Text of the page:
According to the system nominal parameters, the testing system can be modeled in ray-tracing software. In the model, Eq. (11) would be

W¯r3f=f(W¯uf,λФ¯/2π),
where W¯r3f,W¯uf and Ф¯ are the simulated counterparts in the model corresponding to Eq. (11), respectively.

Note that Ф¯ = Ф. An optimization function is set with Zernike polynomial coefficients of the fitted local severe surface figure error (W¯uf) as variables and those of the detected experimental wavefront (Wr3f) as optimization targets. Through the reverse optimization process with iterative ray tracing, W¯uf approaches Wuf along with the simulated wavefront (W¯r3f) approaches to the actual one (Wr3f) in the experiment. The optimal solutions can be extracted, and the fitted local severe surface figure error is reconstructed with a simple fitting procedure. Since Wr3r denotes the residual of Wr3 after Zernike fitting process, this can be simply regarded as the residual of Wu after Zernike fitting. Finally, the local severe surface figure error can be extracted as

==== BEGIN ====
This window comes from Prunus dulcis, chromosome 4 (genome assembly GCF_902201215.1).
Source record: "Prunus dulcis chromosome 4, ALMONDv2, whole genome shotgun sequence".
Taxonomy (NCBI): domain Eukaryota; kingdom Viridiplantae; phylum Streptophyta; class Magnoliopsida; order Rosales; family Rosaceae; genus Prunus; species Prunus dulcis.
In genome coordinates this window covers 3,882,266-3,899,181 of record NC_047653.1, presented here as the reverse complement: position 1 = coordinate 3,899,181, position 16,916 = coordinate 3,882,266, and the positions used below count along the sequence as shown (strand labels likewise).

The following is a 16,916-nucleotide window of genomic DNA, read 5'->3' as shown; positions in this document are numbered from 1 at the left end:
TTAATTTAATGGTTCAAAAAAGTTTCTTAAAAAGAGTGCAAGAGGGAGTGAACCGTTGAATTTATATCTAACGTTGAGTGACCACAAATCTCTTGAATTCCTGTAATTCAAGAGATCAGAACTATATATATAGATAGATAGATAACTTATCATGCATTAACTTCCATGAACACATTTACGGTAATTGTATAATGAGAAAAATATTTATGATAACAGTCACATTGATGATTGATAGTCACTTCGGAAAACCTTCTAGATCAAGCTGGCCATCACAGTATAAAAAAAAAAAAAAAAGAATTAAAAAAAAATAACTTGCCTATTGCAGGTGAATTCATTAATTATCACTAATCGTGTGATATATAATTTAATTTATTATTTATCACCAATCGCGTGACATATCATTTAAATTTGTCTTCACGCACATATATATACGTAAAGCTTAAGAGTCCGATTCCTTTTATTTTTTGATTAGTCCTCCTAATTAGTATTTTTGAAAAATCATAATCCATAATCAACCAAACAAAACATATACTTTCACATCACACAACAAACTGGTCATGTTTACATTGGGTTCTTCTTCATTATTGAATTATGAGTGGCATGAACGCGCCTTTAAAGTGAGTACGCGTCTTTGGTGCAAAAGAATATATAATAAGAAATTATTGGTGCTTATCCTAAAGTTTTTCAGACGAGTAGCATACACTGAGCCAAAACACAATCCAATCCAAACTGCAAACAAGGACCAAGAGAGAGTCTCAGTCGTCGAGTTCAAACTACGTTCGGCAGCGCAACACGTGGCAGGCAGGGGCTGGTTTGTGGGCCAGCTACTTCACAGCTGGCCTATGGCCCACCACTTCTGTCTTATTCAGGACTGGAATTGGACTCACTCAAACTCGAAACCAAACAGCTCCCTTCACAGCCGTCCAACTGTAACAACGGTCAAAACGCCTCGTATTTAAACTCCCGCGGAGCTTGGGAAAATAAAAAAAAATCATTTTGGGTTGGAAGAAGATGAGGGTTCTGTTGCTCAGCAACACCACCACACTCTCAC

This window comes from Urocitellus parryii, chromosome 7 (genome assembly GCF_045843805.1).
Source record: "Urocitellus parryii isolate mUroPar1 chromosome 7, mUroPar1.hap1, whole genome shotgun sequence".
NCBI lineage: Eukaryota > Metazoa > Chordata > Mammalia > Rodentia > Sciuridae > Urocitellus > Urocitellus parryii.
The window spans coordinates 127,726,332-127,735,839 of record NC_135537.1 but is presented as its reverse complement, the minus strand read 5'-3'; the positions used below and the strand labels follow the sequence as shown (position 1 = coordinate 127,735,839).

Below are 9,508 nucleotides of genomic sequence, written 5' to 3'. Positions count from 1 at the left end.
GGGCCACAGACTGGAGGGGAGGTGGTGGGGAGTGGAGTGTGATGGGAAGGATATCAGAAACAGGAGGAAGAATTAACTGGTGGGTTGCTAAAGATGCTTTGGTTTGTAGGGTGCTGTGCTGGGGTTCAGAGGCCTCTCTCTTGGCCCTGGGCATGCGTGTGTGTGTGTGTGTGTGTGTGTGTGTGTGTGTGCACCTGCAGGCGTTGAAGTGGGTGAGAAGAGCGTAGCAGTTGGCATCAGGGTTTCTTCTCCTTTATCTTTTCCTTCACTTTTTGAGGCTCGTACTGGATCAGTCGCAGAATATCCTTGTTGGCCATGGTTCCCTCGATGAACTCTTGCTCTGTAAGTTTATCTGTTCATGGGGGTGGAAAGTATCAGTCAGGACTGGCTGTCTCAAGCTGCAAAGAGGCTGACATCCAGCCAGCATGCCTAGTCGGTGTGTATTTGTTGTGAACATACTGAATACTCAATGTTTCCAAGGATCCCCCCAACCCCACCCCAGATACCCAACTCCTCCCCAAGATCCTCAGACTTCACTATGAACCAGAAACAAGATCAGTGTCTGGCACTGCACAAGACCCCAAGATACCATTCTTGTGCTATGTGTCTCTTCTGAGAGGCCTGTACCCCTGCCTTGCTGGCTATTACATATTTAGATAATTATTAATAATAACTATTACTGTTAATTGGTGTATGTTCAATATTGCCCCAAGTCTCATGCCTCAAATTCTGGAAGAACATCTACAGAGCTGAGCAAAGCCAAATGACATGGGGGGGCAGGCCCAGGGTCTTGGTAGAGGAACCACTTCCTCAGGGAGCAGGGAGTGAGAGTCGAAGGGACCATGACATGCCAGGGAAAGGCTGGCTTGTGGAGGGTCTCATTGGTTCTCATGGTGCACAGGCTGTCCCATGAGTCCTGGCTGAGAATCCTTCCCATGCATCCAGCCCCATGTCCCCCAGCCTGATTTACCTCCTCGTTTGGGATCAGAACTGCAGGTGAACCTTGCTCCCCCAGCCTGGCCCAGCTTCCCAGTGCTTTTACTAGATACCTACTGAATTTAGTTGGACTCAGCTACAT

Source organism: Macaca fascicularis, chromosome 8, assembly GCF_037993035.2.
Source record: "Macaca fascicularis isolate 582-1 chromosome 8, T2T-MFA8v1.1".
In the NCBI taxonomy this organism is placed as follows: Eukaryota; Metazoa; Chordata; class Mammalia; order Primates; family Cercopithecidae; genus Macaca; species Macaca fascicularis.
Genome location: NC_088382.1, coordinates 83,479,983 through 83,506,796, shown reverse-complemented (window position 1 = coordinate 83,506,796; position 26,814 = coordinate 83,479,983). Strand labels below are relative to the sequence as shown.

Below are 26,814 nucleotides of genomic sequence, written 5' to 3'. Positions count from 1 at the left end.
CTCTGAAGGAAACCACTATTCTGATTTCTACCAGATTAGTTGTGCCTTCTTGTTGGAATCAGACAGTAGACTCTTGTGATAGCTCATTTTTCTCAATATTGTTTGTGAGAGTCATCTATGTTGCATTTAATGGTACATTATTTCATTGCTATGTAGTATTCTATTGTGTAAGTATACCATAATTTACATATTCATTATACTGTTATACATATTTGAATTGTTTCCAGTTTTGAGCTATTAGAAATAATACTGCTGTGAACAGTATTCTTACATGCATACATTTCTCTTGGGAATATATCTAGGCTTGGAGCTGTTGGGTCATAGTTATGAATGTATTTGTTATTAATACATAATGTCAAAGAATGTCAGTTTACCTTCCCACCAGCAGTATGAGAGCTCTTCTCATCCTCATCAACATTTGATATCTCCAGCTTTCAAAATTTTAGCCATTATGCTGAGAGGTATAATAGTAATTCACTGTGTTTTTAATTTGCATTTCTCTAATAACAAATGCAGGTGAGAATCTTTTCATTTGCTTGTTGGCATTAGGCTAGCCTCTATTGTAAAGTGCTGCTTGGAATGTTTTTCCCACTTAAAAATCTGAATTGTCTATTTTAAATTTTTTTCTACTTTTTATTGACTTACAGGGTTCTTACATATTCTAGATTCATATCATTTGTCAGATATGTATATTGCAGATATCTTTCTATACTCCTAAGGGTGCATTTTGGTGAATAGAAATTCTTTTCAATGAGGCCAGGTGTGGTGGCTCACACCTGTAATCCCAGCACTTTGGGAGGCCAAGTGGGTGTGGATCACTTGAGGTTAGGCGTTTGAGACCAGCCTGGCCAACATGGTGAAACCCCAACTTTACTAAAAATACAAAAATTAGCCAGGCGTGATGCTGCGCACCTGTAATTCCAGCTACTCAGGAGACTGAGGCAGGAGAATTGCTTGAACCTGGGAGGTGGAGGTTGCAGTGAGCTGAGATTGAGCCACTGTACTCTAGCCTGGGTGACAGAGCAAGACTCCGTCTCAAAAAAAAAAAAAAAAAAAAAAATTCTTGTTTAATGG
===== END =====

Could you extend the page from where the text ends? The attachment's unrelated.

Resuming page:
Wu=W¯uf+Wr3r.

One main error of the ray trace method is modeling error. It includes inaccurate element structure parameters and element position inconsistencies with the actual system. Element structure parameters can be measured by different commercial measurement instruments. Alignment and monitoring of element position and posture are a little complicated. However, many publications have talked about this. The whole test system without the SLM is a typical non-null test system, and the alignment of the static null and test surface has been discussed in detail in [35]. Alignment of the SLM can be completed before the phase is loaded to SLM. That is, it would be calibrated in advance. This process can follow the method Zhang et al. use [20]. The nominal thickness of the SLM and the distance between the SLM and the test surface is measured by a distance measuring set LenScan LS600 [37]. LenScan LS600 can measure center thicknesses of optical elements and air gaps along the optical axis. Its measurement range is 600mm with absolute accuracy of ± 1μm. Simulation shows the modeling misalignment aberration due to the distance measurement error ( ± 1μm) is negligible.

3. Simulations